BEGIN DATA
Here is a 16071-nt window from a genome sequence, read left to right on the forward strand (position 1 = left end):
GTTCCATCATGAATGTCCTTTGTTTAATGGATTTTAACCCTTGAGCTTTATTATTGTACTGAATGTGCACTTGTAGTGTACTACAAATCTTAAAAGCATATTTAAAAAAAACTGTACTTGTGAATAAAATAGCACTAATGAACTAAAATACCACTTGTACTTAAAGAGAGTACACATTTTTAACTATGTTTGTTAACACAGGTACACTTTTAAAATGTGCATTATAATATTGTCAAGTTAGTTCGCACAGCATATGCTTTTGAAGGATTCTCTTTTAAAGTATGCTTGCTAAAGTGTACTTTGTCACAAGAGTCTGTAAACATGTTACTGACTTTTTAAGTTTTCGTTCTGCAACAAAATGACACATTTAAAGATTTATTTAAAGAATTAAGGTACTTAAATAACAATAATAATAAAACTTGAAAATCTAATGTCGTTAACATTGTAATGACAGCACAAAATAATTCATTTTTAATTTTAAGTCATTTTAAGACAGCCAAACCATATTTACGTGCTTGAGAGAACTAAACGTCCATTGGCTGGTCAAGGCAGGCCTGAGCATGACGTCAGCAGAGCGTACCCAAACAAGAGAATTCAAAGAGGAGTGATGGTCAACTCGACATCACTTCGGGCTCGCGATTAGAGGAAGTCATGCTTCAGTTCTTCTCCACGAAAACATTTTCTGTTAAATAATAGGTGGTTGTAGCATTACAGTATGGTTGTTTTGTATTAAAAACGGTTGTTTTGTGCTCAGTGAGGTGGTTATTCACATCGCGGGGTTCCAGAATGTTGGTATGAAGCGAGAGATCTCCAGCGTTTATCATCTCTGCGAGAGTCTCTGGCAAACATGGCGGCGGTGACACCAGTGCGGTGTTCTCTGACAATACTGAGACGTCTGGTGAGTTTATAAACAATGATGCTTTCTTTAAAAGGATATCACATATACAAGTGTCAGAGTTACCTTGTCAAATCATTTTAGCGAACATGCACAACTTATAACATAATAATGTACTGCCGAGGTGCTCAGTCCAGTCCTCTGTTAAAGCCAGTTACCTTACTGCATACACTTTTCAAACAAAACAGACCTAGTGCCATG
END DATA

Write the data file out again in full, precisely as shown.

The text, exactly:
Here is a 16071-nt window from a genome sequence, read left to right on the forward strand (position 1 = left end):
GTTCCATCATGAATGTCCTTTGTTTAATGGATTTTAACCCTTGAGCTTTATTATTGTACTGAATGTGCACTTGTAGTGTACTACAAATCTTAAAAGCATATTTAAAAAAAACTGTACTTGTGAATAAAATAGCACTAATGAACTAAAATACCACTTGTACTTAAAGAGAGTACACATTTTTAACTATGTTTGTTAACACAGGTACACTTTTAAAATGTGCATTATAATATTGTCAAGTTAGTTCGCACAGCATATGCTTTTGAAGGATTCTCTTTTAAAGTATGCTTGCTAAAGTGTACTTTGTCACAAGAGTCTGTAAACATGTTACTGACTTTTTAAGTTTTCGTTCTGCAACAAAATGACACATTTAAAGATTTATTTAAAGAATTAAGGTACTTAAATAACAATAATAATAAAACTTGAAAATCTAATGTCGTTAACATTGTAATGACAGCACAAAATAATTCATTTTTAATTTTAAGTCATTTTAAGACAGCCAAACCATATTTACGTGCTTGAGAGAACTAAACGTCCATTGGCTGGTCAAGGCAGGCCTGAGCATGACGTCAGCAGAGCGTACCCAAACAAGAGAATTCAAAGAGGAGTGATGGTCAACTCGACATCACTTCGGGCTCGCGATTAGAGGAAGTCATGCTTCAGTTCTTCTCCACGAAAACATTTTCTGTTAAATAATAGGTGGTTGTAGCATTACAGTATGGTTGTTTTGTATTAAAAACGGTTGTTTTGTGCTCAGTGAGGTGGTTATTCACATCGCGGGGTTCCAGAATGTTGGTATGAAGCGAGAGATCTCCAGCGTTTATCATCTCTGCGAGAGTCTCTGGCAAACATGGCGGCGGTGACACCAGTGCGGTGTTCTCTGACAATACTGAGACGTCTGGTGAGTTTATAAACAATGATGCTTTCTTTAAAAGGATATCACATATACAAGTGTCAGAGTTACCTTGTCAAATCATTTTAGCGAACATGCACAACTTATAACATAATAATGTACTGCCGAGGTGCTCAGTCCAGTCCTCTGTTAAAGCCAGTTACCTTACTGCATACACTTTTCAAACAAAACAGACCTAGTGCCATG